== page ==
AFTER Bob Dole's swift march to the Republican nomination, the contest for the bottom half of the ticket may be more suspenseful than the race for the top.
Unlike the field that sought the party's banner, Senator Dole's likely list of running mates is without its front-runner. Despite confident statements from hopeful GOP leaders, retired Gen. Colin Powell seems adamant about not seeking public office.
Without Mr. Powell's popularity to lean on, Dole's decision becomes more urgent. For months, the senator has defied definition. He supports the ideas of tax reform, balancing the budget, and reforming affirmative action, but he offers few specifics. Dole's rivals criticize him for having "no ideas." Thus, his choice could say a lot about the message he will offer against President Clinton in the fall and how he will unite the party behind him.
In all likelihood, that augers well for a short list of GOP governors who have been champions of the GOP's new federalism and represent key electoral college states. "Dole lacks an issue and has negative charisma," says Stephen Wayne, a political scientist at Georgetown University in Washington. "He'll have to balance the ticket in terms of religion and geography, and with someone from outside Washington. All that points to the four Midwestern governors."
Those leaders include: George Voinovich of Ohio; John Engler of Michigan; Jim Edgar of Illinois; and Tommy Thompson of Wisconsin. All have endorsed Dole. All come from states Clinton won in 1992 and are vital to taking the White House. All want the job, or, in the nuanced courtship of vice-presidential politics, "wouldn't reject it."
The flurry of speculation over how Dole will round out the ticket is, of course, premature. The campaign is just beginning internal debate on the subject. But Dole raised the curiosity of press and pundits alike with comments last weekend about Powell.
The senator's interest in the general is understandable. An ABC/Washington Post poll last weekend showed Dole could erase a 9-point deficit versus Clinton by adding Powell to the ticket. The general has the broadest appeal of any potential candidate among disenchanted voters.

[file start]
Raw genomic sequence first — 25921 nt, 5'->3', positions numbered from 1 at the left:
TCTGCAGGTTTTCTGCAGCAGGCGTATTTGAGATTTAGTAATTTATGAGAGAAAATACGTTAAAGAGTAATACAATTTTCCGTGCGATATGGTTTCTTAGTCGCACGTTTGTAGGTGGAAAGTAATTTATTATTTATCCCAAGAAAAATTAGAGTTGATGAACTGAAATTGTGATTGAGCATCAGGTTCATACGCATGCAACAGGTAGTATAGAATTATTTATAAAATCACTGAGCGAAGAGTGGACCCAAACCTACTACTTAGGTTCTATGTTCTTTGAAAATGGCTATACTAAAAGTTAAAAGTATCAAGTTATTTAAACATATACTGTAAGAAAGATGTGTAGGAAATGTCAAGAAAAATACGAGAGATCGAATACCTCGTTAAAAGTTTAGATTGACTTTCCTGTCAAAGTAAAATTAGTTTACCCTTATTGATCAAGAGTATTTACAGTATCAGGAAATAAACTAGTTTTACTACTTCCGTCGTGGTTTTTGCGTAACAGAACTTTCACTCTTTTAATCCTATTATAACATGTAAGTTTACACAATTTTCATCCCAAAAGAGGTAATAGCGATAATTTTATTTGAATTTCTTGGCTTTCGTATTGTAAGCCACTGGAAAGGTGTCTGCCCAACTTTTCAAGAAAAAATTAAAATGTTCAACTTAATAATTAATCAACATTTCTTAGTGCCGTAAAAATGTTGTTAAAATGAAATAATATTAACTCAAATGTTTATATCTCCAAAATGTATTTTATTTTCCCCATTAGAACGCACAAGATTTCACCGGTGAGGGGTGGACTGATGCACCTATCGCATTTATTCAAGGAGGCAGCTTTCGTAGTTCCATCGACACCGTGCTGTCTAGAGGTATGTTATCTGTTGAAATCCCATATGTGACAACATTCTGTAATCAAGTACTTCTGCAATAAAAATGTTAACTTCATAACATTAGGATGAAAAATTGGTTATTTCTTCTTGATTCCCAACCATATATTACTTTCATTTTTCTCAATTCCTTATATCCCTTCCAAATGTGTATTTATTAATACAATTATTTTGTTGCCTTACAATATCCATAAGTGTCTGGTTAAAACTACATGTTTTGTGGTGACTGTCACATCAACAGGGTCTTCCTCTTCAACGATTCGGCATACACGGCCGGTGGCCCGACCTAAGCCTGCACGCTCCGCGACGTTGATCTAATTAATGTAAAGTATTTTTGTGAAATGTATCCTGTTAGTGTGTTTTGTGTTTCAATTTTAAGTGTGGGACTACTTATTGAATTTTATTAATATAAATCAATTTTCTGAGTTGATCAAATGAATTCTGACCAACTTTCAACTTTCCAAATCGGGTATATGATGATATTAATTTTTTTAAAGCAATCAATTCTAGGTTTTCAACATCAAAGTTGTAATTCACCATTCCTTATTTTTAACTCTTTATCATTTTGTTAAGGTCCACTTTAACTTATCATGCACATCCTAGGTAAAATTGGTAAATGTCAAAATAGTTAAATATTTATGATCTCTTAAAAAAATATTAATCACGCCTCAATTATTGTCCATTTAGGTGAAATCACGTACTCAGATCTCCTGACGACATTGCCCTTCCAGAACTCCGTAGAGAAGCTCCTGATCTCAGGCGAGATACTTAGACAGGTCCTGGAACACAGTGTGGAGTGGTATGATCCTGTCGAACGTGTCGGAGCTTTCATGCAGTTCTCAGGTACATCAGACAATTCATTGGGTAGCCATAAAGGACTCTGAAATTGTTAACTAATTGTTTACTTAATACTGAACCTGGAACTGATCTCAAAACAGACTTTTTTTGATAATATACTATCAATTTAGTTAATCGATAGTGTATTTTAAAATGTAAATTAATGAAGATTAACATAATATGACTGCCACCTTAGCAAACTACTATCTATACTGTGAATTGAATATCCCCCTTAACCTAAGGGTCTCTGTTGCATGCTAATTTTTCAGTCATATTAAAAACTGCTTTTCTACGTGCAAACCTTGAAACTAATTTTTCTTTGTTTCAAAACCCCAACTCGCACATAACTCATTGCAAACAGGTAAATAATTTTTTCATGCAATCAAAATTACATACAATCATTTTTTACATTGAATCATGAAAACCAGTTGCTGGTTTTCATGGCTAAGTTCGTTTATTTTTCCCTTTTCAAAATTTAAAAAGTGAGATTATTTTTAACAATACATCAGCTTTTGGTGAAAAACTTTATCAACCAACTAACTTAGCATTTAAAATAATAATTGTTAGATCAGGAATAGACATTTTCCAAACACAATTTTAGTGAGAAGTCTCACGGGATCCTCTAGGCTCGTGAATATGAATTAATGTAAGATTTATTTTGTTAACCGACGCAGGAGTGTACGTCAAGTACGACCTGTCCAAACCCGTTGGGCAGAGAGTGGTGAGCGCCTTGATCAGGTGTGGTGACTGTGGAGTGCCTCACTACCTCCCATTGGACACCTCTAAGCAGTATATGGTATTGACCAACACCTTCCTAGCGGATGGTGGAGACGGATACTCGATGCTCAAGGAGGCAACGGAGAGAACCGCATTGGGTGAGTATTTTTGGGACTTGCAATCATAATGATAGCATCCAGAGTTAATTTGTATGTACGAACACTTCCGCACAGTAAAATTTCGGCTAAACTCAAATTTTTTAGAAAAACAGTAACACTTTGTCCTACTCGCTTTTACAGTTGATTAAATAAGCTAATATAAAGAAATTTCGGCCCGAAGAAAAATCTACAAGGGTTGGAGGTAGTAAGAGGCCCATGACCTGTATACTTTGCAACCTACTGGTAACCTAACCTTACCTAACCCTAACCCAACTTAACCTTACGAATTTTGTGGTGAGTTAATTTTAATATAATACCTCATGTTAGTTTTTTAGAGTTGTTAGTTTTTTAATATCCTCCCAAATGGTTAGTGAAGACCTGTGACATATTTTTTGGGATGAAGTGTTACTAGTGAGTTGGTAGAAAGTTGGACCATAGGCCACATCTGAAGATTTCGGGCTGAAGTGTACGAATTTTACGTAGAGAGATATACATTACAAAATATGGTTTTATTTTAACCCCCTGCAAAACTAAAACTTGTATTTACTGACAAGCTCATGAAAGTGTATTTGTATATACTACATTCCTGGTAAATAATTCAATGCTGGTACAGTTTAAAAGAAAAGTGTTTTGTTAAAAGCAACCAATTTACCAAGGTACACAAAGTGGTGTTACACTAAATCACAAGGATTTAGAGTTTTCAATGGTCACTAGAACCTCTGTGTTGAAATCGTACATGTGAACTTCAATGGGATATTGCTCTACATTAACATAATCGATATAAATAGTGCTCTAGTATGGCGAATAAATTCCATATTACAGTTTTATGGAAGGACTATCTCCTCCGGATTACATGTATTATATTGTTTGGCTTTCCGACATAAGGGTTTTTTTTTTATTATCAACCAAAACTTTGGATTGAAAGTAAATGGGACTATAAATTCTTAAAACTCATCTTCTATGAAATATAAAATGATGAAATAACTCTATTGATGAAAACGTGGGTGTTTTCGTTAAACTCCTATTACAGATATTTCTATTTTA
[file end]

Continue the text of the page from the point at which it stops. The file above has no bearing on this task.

Powell isn't moved. "It really irritates me that a few people are purporting to speak for me, stirring up this feeding frenzy about my running for vice president," he told the Chicago Sun Times Sunday.
In all probability, Dole's selection of a running mate will go hand in hand with fashioning a message to beat Clinton. The president yesterday unveiled a repackaged plan for $100 billion in tax cuts to the middle class. That follows the campaign blueprint he laid out in his State of the Union address that included deficit reduction and welfare reform.
Each of the four Midwestern governors provides a counterweight on such issues. Governor Engler, for instance, eliminated a $1.8 billion deficit in his first term by shrinking state government. Mr. Thompson has led the nation in welfare reform.
If the general election comes down to a battle for the lunch-pail vote, the four states these governors represent will be crucial. No Republican has won the White House without carrying Ohio. The "rust belt" blue-collar vote was a vital swing bloc for Ronald Reagan in 1980 and 1984, and Clinton in 1992.
Another aspect Engler, Thompson, and Voinovich bring to a Dole ticket is religion. All three are Roman Catholic. Some 20 to 25 percent of the electorate shares that religion, and in 1994, for the first time in history, Republicans captured a majority of the bloc.
None of these governors, however, is likely to help Dole much in the currency of charisma. "If its Dole-Engler," says John Pitney, a political scientist at Claremont McKenna College in California, "Jay Leno will call it Dole and Dull. He's a fine man, but not Mr. Excitement."
There are other names on the veep list, such as Jack Kemp, former secretary of Housing and Urban Development, Gov. Christine Todd Whitman of New Jersey, and Gov. Pete Wilson of California. But all have points against them.
Mr. Kemp could shore up Dole's support with the supply-side wing of the party. But Kemp hurt his chances with his 11th-hour backing of Steve Forbes.
Governor Whitman might help Dole carve into Clinton's support among women, but she supports both gay and abortion rights - an anathema to the party's social conservatives.
Governor Wilson makes sense in terms of helping win California, but has fallen out of favor at home because of his failed bid for the nomination. He may not be of much help.